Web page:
*** Guest editors ***

Karinne Ramirez-Amaro, Technical University of Munich, https://urldefense.proofpoint.com/v2/url?u=https-3A__www.ics.ei.tum.de_people_ramirez&d=DwIFAw&c=clK7kQUTWtAVEOVIgvi0NU5BOUHhpN0H8p7CSfnc_gI&r=0w3solp5fswiyWF2RL6rSs8MCeFamFEPafDTOhgTfYI&m=3s4PKGPyQL0QUficnSvFlCUyOVYDkJtIf8MDwp3Ocpg&s=Qz8ttrvax72004ude_ZzfnlndneKgVM3RWoFkR0bBq0&e=
Yezhou Yang, Arizona State University, USA, https://urldefense.proofpoint.com/v2/url?u=https-3A__yezhouyang.engineering.asu.edu&d=DwIFAw&c=clK7kQUTWtAVEOVIgvi0NU5BOUHhpN0H8p7CSfnc_gI&r=0w3solp5fswiyWF2RL6rSs8MCeFamFEPafDTOhgTfYI&m=3s4PKGPyQL0QUficnSvFlCUyOVYDkJtIf8MDwp3Ocpg&s=W-CwD43c9nFxqcld4sFHcBJClQDpv2dEmlkOOsqiBaY&e=
Neil T. Dantam, Colorado School of Mines, USA,  https://urldefense.proofpoint.com/v2/url?u=http-3A__www.neil.dantam.name_&d=DwIFAw&c=clK7kQUTWtAVEOVIgvi0NU5BOUHhpN0H8p7CSfnc_gI&r=0w3solp5fswiyWF2RL6rSs8MCeFamFEPafDTOhgTfYI&m=3s4PKGPyQL0QUficnSvFlCUyOVYDkJtIf8MDwp3Ocpg&s=YkoaRh4Zu7d0wEkv4Yik7bpXM4zCqbmGRso1kI9GPuc&e=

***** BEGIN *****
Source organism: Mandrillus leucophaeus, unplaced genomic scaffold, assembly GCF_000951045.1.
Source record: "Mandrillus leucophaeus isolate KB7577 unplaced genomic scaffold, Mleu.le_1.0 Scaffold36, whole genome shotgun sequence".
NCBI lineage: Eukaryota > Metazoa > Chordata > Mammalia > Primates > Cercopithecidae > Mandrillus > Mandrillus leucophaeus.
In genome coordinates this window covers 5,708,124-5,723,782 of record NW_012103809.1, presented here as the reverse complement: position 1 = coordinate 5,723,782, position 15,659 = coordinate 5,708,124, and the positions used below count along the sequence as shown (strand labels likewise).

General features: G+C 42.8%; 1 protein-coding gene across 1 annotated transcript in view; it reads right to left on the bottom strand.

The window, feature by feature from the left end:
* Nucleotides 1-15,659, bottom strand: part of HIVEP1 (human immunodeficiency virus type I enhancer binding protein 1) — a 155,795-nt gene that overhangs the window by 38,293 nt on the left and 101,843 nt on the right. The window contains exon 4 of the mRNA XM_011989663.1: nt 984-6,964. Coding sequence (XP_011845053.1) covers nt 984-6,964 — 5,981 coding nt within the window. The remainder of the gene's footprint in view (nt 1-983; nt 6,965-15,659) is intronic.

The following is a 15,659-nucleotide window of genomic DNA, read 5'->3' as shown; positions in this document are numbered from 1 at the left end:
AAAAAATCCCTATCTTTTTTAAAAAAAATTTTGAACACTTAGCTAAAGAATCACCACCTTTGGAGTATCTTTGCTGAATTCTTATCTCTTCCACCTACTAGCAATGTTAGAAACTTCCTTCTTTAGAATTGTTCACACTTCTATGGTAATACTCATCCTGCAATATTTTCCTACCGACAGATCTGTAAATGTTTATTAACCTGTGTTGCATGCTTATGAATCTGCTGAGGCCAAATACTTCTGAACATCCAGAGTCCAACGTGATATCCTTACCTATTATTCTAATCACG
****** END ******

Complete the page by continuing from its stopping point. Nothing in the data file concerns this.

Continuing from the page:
Eren Erdal Aksoy, Lund University, Sweden, https://urldefense.proofpoint.com/v2/url?u=http-3A__www.lunduniversity.lu.se_lucat_user_er0201ak&d=DwIFAw&c=clK7kQUTWtAVEOVIgvi0NU5BOUHhpN0H8p7CSfnc_gI&r=0w3solp5fswiyWF2RL6rSs8MCeFamFEPafDTOhgTfYI&m=3s4PKGPyQL0QUficnSvFlCUyOVYDkJtIf8MDwp3Ocpg&s=TMOkDz0ToxHSs8CiE2GBc17lpf77YxtFi0f9Hqjql9Y&e=
Gordon Cheng, Technical University of Munich, https://urldefense.proofpoint.com/v2/url?u=https-3A__www.ics.ei.tum.de_en_people_cheng&d=DwIFAw&c=clK7kQUTWtAVEOVIgvi0NU5BOUHhpN0H8p7CSfnc_gI&r=0w3solp5fswiyWF2RL6rSs8MCeFamFEPafDTOhgTfYI&m=3s4PKGPyQL0QUficnSvFlCUyOVYDkJtIf8MDwp3Ocpg&s=Ax6utetzz4GCEmhgiF7BgV0jD9Dbk2VK1q-xVRmZkww&e=